The expansion of the European Union placed holders of the Certificate of Entitlement in an anomalous position. I continued to carry my Canadian passport through the E.U. nationals line in London or Edinburgh, but if I landed in Frankfurt I was a non-European, plagued by all the disadvantages associated with that status. On one occasion, arriving in Rome from Belgrade in the late 199s, I watched the interrogation of my Serbian fellow passengers, who were in front of me in the non-E.U. nationals line, go on for such a long time that I missed my connecting flight. I cherished the privileges granted me by the Certificate of Entitlement in part because I feared that European integration, with its fitful movement toward a common immigration policy, might eventually rule cases such as mine out of order.

This apprehension has now become reality. In early 27 I renewed my Canadian passport and prepared to mail the old and new passports to the British High Commission. In 22, for the first time, I’d been obliged to fill in an on-line visa renewal form to request the transfer of the Certificate of Entitlement to my new Canadian passport. Some of the questions on the form didn’t match my circumstances. When I phoned for advice on how to approach these discrepancies, an easygoing British official in Ottawa said: “Oh, just fill it out as best you can. We don’t worry much about the Certificates of Entitlement.”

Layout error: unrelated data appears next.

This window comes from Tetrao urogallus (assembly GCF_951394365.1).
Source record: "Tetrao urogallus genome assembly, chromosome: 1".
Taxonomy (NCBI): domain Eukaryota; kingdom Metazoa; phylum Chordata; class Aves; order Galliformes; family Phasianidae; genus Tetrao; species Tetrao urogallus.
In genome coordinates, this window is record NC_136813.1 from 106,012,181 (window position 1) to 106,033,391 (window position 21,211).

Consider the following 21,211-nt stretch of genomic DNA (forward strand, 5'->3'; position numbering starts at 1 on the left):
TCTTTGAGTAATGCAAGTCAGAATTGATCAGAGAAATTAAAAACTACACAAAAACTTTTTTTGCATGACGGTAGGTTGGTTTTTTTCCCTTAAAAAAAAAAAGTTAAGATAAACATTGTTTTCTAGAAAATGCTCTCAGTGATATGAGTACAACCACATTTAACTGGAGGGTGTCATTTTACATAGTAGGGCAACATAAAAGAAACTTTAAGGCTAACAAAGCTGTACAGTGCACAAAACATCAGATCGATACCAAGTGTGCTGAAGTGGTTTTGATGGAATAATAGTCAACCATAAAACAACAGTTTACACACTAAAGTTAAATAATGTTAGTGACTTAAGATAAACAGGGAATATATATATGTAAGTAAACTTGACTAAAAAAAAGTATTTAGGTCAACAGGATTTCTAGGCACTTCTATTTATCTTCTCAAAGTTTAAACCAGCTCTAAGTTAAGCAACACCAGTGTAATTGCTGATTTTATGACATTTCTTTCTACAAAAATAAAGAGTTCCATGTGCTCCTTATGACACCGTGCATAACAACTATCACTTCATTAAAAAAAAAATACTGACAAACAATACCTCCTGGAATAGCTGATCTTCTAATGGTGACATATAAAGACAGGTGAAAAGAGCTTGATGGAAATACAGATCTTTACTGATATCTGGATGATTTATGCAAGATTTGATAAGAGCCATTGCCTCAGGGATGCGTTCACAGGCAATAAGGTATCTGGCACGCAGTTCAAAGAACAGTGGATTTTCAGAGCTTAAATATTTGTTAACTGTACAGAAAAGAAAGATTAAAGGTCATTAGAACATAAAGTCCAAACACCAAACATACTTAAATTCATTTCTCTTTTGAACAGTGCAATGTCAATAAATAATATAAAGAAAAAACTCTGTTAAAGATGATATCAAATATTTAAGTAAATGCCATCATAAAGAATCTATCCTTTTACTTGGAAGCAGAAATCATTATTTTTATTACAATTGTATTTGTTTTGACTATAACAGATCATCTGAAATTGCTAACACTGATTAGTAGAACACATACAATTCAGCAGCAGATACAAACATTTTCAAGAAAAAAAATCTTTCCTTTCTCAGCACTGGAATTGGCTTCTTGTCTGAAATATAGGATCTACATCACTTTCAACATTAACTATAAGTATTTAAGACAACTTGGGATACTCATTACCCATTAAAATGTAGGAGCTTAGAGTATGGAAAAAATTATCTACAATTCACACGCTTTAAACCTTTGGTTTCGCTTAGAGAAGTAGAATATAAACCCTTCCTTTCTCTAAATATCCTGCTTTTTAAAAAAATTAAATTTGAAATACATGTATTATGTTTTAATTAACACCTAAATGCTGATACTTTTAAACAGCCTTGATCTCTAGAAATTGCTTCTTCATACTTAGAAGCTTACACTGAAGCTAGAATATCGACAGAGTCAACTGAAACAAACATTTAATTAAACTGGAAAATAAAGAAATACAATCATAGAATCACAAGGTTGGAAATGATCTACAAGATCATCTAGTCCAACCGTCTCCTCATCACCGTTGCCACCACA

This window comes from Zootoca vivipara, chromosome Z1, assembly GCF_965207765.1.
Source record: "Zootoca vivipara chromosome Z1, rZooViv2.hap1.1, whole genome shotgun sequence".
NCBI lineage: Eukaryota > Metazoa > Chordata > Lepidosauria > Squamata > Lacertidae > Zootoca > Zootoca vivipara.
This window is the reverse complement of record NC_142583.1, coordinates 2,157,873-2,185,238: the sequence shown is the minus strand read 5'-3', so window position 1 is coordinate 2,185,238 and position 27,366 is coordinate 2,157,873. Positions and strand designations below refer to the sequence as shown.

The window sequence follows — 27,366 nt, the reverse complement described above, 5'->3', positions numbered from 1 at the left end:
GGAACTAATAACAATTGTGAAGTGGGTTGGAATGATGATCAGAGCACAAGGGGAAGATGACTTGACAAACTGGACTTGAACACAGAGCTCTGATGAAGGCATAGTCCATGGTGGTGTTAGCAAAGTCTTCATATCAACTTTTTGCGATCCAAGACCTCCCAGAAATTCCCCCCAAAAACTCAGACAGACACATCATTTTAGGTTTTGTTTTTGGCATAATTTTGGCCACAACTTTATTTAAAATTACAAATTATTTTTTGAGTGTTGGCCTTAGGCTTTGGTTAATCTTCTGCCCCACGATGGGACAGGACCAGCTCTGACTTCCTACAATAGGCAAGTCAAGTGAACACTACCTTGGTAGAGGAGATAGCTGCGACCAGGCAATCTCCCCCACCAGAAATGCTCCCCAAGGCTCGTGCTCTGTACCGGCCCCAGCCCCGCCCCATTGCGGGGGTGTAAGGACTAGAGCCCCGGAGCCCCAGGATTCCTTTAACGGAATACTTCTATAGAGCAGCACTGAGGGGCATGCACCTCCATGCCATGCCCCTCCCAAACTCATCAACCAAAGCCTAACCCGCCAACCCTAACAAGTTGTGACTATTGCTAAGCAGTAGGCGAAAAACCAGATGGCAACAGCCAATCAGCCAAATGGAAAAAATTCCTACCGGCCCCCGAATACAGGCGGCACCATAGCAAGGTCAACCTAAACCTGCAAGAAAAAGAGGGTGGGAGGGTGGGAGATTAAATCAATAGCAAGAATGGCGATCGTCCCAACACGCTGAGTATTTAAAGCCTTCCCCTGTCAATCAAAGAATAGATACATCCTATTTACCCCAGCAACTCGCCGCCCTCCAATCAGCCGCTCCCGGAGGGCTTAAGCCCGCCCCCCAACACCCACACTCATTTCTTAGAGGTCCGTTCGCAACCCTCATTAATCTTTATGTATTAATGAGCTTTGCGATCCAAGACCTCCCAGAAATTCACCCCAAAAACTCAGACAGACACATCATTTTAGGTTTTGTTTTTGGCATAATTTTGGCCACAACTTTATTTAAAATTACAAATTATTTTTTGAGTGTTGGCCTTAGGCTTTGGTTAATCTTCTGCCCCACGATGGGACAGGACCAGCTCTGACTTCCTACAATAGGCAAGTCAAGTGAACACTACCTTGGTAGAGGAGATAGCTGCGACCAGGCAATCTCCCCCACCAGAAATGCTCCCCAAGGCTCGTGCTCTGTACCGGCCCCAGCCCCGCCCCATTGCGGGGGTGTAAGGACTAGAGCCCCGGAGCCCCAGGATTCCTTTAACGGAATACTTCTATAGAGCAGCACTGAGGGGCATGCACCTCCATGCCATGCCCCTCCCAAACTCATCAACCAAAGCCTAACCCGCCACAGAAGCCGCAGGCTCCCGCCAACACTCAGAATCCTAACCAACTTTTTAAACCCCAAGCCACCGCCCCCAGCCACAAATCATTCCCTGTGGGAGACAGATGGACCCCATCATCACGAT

By 27 everything had changed. I went on-line to find that as of December 21, 26, in order to renew my Certificate of Entitlement for five years I would have to pay a fee of $48 and provide, among numerous other documents, the original version of my birth certificate. When I phoned to inquire about these changes, I was transferred to a call centre in India, which demanded my credit card number and proceeded to bilk me for the privilege of being repelled with bureaucratic bafflegab. Affable officials at the British High Commission were no longer accessible by telephone. I later called the High Commission’s Media and Public Affairs Department for the purposes of this column, and was invited to leave a message on an answering machine. The head of the department, Renée Filiatrault, phoned me back. When I requested an interview with an official, Ms. Filiatrault told me that I had the right to submit questions; she would then “research the answers.” I submitted questions: What are the reasons for this change in policy? Are officials aware that the new rules will reduce the number of people holding the Certificate of Entitlement? Did European Union immigration policy play a role in this decision? Is this change the prelude to phasing out the Certificate of Entitlement category? Were security concerns a factor? Ms. Filiatrault said: “Thanks very much. You’ve still got time before the deadline for your article, so I’ll get back to you in a couple of weeks.”